Sumo is a gimmick comic. That might seem like an insult but when a gimmick comic concept mixes with a solid story it can become something far greater. When the story is weak in a gimmick comic than you often just wind up rolling your eyes as you call out the novelty piece of the story. But with Sumo its storytelling twist adds to its great story to give you the feeling you are reading something innovative.
The story in itself is simple. A washed out NFL hopeful moves to Japan to become a Sumo wrestler after a devastating breakup. While he has an amazing amount of promise he has been doing rather mediocre and his next match is a pivotal point in his career. The story jumps back and forth in time with each period in time being its own color. This lets the reader know when each piece of the story takes place without text balloons or exposition but at the same time also lets the color of the time period reenforce the mood of the story at that point. The blue really helps reinforce the melancholy feel of Scott’s time in America, the green shows Scott’s awkward transition to life in Japan as he gets to know his manager’s daughter, while the orange helps express the spirit invested in Scott’s critical match.
If the story was not there, this would merely read like a slight curiosity. But instead this instead demands your attention and begs to be used as an example for anyone wanting to explore the use of color in comics.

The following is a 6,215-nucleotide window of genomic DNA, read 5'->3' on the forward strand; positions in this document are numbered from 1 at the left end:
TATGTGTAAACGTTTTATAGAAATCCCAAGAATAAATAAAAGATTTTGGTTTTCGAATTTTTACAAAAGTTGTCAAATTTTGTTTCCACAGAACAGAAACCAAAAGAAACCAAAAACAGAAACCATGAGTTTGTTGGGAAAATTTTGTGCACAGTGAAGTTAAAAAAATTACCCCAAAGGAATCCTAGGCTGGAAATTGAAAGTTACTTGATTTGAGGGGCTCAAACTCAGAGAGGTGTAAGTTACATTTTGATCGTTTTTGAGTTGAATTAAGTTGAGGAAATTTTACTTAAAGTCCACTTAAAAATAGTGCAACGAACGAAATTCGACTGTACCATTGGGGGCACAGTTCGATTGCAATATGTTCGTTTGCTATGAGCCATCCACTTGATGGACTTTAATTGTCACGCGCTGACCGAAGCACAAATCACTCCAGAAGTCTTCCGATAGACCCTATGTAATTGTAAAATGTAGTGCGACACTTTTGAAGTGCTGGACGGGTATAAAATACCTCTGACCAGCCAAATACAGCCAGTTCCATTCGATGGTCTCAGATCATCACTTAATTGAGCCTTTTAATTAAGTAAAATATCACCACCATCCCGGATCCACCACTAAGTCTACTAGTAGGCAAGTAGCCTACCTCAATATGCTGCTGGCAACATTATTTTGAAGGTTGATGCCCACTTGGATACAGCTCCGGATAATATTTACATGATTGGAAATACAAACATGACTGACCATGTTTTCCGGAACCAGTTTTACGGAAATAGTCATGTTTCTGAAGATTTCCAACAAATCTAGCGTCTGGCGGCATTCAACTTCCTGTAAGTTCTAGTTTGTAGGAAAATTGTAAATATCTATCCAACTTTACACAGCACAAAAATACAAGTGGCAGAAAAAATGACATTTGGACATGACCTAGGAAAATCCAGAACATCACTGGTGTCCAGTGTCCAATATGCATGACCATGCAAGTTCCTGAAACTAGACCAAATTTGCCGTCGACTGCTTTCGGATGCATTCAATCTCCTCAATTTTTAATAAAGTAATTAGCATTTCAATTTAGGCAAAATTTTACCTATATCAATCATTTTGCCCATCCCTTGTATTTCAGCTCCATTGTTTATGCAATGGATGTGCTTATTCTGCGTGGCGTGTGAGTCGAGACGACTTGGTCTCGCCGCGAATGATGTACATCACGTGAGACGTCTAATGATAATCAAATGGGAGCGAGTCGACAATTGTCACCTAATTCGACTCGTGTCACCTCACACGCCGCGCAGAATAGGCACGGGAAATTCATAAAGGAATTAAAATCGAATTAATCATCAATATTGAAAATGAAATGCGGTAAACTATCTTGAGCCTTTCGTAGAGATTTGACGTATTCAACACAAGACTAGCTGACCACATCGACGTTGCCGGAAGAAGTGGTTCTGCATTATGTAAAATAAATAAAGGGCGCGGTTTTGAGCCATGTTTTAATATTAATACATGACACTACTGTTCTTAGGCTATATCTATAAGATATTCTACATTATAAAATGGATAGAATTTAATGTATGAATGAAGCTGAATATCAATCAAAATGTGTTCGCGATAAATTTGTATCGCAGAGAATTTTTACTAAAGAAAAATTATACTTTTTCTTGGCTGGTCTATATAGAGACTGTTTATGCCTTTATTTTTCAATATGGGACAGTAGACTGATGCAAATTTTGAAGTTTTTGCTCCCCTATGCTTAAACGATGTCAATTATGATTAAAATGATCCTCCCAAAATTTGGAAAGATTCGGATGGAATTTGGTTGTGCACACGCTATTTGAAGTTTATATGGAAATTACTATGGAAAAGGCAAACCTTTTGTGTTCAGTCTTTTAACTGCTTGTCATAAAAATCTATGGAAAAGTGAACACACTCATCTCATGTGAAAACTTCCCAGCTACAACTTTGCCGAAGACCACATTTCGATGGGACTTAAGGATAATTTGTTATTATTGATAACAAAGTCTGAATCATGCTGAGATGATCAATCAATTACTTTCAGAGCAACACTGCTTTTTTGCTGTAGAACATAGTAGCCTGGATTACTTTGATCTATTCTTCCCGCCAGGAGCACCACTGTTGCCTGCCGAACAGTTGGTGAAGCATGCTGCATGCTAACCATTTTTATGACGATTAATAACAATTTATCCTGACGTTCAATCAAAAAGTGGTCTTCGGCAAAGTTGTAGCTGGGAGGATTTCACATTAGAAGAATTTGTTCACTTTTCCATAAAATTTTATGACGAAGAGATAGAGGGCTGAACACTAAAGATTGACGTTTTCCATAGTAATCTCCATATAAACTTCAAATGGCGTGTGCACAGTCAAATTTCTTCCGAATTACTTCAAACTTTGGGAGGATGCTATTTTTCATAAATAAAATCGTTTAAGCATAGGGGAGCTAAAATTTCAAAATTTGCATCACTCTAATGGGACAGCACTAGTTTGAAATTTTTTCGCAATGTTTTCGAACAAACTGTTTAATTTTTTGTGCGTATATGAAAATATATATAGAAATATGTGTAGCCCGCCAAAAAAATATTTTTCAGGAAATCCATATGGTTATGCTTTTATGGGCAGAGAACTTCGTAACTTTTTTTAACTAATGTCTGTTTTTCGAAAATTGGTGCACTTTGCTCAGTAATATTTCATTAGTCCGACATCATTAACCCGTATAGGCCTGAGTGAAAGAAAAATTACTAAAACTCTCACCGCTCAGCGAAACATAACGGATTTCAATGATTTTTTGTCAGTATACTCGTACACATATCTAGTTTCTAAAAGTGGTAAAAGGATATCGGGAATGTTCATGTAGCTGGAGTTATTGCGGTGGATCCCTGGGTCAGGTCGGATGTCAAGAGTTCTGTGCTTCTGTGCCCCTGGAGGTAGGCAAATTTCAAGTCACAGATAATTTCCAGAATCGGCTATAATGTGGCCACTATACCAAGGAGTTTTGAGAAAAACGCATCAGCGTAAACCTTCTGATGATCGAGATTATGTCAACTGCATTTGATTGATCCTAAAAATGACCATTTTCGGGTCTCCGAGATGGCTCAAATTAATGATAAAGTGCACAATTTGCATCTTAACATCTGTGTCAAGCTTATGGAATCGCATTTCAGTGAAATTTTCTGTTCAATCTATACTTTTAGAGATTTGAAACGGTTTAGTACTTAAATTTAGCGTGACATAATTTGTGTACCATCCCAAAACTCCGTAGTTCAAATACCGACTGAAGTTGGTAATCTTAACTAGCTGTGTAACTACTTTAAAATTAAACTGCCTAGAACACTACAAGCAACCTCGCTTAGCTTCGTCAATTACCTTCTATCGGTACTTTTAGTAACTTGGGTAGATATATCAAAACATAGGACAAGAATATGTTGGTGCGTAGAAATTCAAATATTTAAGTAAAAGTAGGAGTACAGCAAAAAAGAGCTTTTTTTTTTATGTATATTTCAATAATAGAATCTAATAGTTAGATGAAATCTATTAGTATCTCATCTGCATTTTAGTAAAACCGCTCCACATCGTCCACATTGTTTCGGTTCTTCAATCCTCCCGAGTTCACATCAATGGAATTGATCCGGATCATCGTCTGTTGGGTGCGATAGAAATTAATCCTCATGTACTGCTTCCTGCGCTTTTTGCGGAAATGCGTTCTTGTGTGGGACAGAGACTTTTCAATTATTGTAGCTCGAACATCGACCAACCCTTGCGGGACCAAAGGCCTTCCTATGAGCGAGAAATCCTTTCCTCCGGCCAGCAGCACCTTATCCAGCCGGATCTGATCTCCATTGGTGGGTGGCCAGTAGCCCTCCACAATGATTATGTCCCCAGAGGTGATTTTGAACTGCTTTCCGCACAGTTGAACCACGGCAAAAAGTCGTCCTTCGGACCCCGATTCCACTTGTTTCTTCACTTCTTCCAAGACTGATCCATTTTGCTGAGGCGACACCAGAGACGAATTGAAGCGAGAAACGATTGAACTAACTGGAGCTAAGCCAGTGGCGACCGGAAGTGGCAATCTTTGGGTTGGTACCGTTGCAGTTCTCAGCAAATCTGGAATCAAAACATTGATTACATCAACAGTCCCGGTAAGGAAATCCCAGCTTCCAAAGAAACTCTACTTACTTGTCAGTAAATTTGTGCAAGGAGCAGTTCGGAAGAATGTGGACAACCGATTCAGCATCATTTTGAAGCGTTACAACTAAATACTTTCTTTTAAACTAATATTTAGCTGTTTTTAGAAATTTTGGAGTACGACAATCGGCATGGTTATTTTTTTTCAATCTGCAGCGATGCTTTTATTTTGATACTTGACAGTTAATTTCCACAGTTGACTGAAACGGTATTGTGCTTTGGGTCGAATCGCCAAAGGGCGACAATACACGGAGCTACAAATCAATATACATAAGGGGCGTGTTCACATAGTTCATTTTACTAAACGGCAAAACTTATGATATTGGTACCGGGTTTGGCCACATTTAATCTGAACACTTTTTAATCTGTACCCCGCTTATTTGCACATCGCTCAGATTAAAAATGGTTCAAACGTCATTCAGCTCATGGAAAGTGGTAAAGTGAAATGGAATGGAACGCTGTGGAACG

Sumo is by Thien Pham who worked with Gene Luen Yang on Level Up which we liked a lot.
The story of Scott is a fairly simple one told in alternating time frames but each piece meets up at the end with poetic force. Though I was a bit surprised we don’t know the full outcome, but we do know that Scott’s life and his understanding of what he wants has changed.
Thien’s simple artwork is bold and iconic using strong lines to express a variety of emotion. One minor quibble I had with the art was during the Sumo matches, it was sometimes hard to tell who was who. The use of color as Hisui mentioned is very important in the book with oranges for Scott’s life in the present, bright with possibility; blues for his past in America, a time of coming-of-age and letting go; and greens for his (more recent) past in Japan, new life and growth taking over. All of this makes the sparse amount of dialog more powerful allowing you to let the emotions wash over you.
Sumo is a quiet story that has immense power.
There is a preview available, too.